Rivian’s pre-order customers made over $ 240 million in profit on pop IPO


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Rivian electric trucks are parked near the Nasdaq MarketSite building in Times Square on November 10, 2021 in New York City.

Michael M. Santiago | Getty Images

Rajiv Patel, an environmental consultant in Austin, Texas, deposited a $ 1,000 deposit on a Rivian electric SUV earlier this year. He has no idea when he will receive his vehicle, called the R1S, but his down payment pays off in a very different way.

As a pre-order client, Patel was able to participate in Rivian’s IPO on Tuesday night as part of the company’s directed equity program. He bought the maximum of 175 shares for $ 13,650 at the IPO price of $ 78. After the stock climbed 29% on Wednesday, Patel’s stake is now worth $ 17,628.

“When I invest in these companies I’m always a longtime guy,” said Patel, 45, adding that he invested in Tesla shortly after its IPO in 2010 and also bought shares. by Lucid Motors, which went public in July. “I’m definitely not a meme stock guy. With these three, I feel good about the tech.”

Technology is all Patel can bet on right now. After his Nasdaq debut on Wednesday, Rivian has a market cap of $ 86 billion, higher than Ford and roughly equal to General Motors, even though the company is forecasting revenues of between $ zero and $ 1 million for the third. trimester.

Rivian has reserved up to 7% of the IPO shares for DSP participants, as the company reported in its prospectus. Eligible investors fell into two categories: people who booked an R1S or R1T electric truck on September 30, and officers, directors and their affiliates. Deposits are refundable.

The program follows similar initiatives by Airbnb, Uber and Doximity, which reserve shares of their offerings for hosts, Conductors and doctors, respectively. What sets Rivian’s DSP apart is that the electric vehicle company does not yet have any actual customers, despite a backlog of 55,400 pre-orders as of October 31.

Assuming the DSP allocated all of its available shares, the participants collectively invested around $ 835 million in Rivian shares. As of Wednesday’s close, those shares are worth a total of nearly $ 1.08 billion, which is a paper gain of about $ 245 million.

Joshua White, a finance professor at Vanderbilt University, said it was a good deal for those who can participate, as hot IPO stocks almost always enjoy a pop on day one, and retail investors are generally left out. DSP investors can also sell immediately if they wish, as they are not subject to a post-IPO lock-in period.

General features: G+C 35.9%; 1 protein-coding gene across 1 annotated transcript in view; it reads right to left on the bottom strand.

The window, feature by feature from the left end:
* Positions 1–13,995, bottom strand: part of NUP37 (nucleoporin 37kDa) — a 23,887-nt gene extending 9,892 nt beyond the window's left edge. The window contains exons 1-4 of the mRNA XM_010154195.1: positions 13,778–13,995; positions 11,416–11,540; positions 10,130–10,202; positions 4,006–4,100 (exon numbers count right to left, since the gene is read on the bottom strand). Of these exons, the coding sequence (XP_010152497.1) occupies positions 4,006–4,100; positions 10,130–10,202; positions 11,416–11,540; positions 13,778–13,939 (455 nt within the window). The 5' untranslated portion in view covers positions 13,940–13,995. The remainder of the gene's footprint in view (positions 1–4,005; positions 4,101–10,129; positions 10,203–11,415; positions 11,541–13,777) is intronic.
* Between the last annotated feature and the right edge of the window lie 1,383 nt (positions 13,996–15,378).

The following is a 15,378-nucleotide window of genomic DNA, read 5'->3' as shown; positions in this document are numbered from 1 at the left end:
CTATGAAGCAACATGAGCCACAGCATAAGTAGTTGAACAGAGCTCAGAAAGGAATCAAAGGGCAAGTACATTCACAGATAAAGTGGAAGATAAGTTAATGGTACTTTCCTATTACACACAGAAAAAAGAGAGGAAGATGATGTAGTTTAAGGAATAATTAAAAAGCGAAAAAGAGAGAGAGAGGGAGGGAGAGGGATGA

“You kind of know this is going to be a really good deal for clients who sign up,” said White, who was previously an economist for the Securities and Exchange Commission. “Not having a product is a way to spread some goodwill up front so they can lock in those returns right away.”

Patel received his first email regarding Rivian’s DSP last month and was told he had to pre-register by October 25. The program was managed by Morgan Stanley, the main underwriter of the IPO.

After the stock was listed at $ 78 on Tuesday night, Patel was able to access his Morgan Stanley account and select the number of stocks he wanted, up to 175. He selected the maximum and transferred the money. .

Learn more about electric vehicles from CNBC Pro

Patel said that although he is a huge Tesla fan, the Rivian R1S will be his first electric vehicle, although he does not know when it will arrive. Rivian said he plans to deliver his overdue vehicles by the end of 2023. In the meantime, the company is developing delivery vehicles for Amazon, which has ordered 100,000 to be delivered by 2030, including 10,000 from next year.

Patel, who has two children, is ready to wait for the Rivian SUV.

“Having a family with two young children, an SUV is much more functional than the Y or the X,” Patel said, referring to Tesla vehicles. He also posted a refundable bond on a Lucid vehicle, “but I think I’m fully committed to Rivian at this point,” Patel said.

As for its investments, it focuses mainly on clean technology companies. However, he admitted to selling Tesla shares last year, missing the 2021 rally.

“I had to buy a house,” Patel said. “But the housing market in Austin is great, so no regrets there.”

Correction: An earlier version of this story had an incorrect number for the number of seats in Tesla vehicles. The number has been deleted.

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